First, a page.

Qualitative Characteristics of Financial statement, Fundamental, Assumptions

08/12/2022 1 By indiafreenotes

Qualitative Characteristics of Financial statement


Comparability is the degree to which accounting standards and policies are consistently applied from one period to another. Financial statements that are comparable, with consistent accounting standards and policies applied throughout each accounting period, enable users to draw insightful conclusions about the trends and performance of the company over time. In addition, comparability also refers to the ability to easily compare a company’s financial statements with those of other companies.

  • Financial statement of an enterprise through time to identify trends in financial position and performance
  • Financial statement of different enterprise to evaluate financial position, performance and change in financial position.
  • Consistent measurement and display of financial effect of like transactions and other events
  • Implementation users must be informed of accounting policies employed, any changes in those policies an defects of such changes
  • Annual statements must show corresponding information for preceding periods.


The predictive and conformity role of information is interrelated. The information has the quality of relevance when it influences the economic decision making of the users by helping them:

  • Evaluate past, present or future events.
  • Confirming or correcting their past evaluations.


Users must be able to depend on it being faithful representation.

The information has the quality of reliability when:

  • Financial statement are free from material error and bias
  • Can be depended by the users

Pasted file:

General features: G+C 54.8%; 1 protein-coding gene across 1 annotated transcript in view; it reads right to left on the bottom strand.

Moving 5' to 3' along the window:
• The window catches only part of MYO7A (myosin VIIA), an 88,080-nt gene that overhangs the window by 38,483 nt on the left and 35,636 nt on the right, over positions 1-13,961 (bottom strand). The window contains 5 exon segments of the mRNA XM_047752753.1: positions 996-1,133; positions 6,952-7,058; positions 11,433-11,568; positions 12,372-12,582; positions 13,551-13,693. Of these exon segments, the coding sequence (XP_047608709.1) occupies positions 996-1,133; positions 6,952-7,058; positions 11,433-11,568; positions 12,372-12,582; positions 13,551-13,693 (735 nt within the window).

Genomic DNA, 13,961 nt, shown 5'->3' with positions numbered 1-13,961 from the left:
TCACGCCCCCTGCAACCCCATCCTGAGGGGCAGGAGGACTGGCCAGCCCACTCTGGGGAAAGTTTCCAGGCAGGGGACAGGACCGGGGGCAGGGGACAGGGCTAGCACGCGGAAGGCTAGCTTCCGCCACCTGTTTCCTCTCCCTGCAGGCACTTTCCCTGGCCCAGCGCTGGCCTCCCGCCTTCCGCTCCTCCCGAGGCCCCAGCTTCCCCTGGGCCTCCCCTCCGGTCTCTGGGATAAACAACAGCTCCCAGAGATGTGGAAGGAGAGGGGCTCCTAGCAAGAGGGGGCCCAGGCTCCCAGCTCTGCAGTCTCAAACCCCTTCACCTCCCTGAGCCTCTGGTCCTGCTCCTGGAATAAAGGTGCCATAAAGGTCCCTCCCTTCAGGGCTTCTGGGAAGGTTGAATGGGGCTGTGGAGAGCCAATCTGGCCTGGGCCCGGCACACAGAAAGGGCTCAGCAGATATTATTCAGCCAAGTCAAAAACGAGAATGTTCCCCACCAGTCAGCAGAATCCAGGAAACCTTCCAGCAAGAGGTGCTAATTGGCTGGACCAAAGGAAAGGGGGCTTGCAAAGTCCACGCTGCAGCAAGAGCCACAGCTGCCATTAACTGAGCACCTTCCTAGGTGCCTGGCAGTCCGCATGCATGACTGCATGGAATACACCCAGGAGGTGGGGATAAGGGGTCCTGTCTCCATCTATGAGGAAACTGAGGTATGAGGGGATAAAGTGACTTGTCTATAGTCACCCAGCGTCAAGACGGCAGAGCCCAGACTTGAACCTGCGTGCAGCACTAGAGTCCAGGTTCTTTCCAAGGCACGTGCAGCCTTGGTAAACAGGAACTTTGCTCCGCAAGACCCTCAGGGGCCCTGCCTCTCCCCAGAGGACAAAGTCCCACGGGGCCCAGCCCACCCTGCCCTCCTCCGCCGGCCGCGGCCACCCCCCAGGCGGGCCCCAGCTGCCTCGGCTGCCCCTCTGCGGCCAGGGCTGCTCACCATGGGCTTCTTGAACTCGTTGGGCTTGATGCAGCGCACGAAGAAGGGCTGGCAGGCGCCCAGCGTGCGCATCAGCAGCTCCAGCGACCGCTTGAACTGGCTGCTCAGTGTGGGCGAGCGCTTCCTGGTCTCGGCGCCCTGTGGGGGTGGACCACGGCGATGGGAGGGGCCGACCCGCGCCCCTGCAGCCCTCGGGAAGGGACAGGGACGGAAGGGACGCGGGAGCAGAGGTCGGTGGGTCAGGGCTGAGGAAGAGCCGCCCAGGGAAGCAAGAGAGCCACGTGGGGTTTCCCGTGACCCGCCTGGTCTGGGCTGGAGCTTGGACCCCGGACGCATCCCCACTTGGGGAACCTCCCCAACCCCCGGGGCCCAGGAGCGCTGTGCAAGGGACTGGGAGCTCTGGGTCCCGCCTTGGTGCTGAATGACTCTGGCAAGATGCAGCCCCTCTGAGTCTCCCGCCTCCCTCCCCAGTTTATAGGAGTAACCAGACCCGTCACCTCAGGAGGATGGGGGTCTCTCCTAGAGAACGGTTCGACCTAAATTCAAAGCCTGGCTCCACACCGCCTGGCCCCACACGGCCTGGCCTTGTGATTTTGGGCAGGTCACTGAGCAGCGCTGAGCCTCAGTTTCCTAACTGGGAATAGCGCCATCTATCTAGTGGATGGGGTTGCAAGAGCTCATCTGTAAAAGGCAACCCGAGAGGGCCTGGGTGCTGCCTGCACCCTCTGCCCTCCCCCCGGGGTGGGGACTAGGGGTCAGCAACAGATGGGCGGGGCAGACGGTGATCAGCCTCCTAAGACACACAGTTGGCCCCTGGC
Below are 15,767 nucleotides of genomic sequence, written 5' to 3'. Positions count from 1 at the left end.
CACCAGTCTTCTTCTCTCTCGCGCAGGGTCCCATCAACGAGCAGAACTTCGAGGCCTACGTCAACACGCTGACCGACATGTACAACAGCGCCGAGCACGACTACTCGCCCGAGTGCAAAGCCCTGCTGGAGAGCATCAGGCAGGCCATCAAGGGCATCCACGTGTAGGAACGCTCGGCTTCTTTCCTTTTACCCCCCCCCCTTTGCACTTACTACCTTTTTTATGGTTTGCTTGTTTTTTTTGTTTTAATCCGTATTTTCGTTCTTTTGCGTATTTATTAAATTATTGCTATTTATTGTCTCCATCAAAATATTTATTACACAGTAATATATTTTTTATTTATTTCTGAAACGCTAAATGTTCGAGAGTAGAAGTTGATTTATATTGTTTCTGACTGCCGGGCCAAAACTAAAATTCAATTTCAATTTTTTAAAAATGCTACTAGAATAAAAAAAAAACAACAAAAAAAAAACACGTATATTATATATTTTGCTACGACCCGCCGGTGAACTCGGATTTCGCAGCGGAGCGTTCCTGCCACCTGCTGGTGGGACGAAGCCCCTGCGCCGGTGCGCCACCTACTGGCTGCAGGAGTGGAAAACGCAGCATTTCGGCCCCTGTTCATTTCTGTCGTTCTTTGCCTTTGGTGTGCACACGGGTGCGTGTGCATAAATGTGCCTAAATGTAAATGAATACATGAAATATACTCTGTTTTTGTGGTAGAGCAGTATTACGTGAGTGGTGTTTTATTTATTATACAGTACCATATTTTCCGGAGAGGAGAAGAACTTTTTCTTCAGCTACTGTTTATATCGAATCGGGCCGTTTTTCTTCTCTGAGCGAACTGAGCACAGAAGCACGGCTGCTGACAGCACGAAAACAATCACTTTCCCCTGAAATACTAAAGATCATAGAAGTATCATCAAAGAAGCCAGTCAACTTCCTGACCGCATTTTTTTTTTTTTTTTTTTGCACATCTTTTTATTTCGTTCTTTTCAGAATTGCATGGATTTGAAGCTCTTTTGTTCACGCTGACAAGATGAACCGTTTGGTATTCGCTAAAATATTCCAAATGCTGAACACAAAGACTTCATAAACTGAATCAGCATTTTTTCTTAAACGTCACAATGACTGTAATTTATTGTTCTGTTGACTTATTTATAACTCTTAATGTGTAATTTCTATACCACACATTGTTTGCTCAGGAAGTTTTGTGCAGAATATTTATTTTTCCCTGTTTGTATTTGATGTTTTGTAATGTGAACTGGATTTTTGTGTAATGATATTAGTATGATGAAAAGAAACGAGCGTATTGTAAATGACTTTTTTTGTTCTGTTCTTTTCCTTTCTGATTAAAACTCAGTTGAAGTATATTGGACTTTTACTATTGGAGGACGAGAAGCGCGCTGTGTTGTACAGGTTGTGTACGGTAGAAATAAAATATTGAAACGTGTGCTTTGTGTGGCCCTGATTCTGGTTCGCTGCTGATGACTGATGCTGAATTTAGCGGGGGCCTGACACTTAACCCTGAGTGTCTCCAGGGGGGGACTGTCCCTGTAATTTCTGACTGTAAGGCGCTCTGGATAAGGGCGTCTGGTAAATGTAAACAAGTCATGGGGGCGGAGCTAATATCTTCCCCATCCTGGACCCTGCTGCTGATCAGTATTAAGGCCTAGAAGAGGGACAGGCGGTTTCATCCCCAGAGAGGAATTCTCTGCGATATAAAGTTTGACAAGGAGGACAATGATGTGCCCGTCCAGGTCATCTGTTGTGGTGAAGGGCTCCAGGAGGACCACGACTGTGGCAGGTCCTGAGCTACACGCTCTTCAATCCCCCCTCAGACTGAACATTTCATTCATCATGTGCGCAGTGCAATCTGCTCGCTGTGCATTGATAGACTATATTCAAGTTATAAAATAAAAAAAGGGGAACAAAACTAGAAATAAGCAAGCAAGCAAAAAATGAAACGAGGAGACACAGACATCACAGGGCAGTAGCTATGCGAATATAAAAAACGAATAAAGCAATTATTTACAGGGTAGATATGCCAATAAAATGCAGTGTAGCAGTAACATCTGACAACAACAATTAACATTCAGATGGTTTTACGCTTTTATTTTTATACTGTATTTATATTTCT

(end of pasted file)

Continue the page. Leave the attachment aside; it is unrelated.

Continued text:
• Reliability comprises
  • Faithful representation
  • Substance over form: Substance and economic reality, not merely the legal form
  • Neutrality free from biasness
  • Prudence: Including a degree of caution in making estimates under conditions of un-certainty such that assets or income are not overstated and liabilities or expenses are not understated.


Users must be able to understand the financial statements

For this user are assumed to have reasonable knowledge of business and economic activities and accounting and a willingness to study information with reasonable diligence. Understandability is the degree to which information is easily understood. In today’s society, corporate annual reports are in excess of 100 pages, with significant qualitative information. Information that is understandable to the average user of financial statements is highly desirable. It is common for poorly performing companies to use a lot of jargon and difficult phrasing in its annual report in an attempt to disguise the underperformance.

Financial statement Fundamental

Financial Statement: Statement of Changes in Equity

If you are interested in how much of the income a shareholder retains in the company, this is the place to be. The Statement of changes in equity describes the change in owner’s equity over an accounting period. The main things included on this statement are net income or losses that will be added or subtracted from the equity, any dividend payments to owners, as well as the previous and new shareholder equity balance.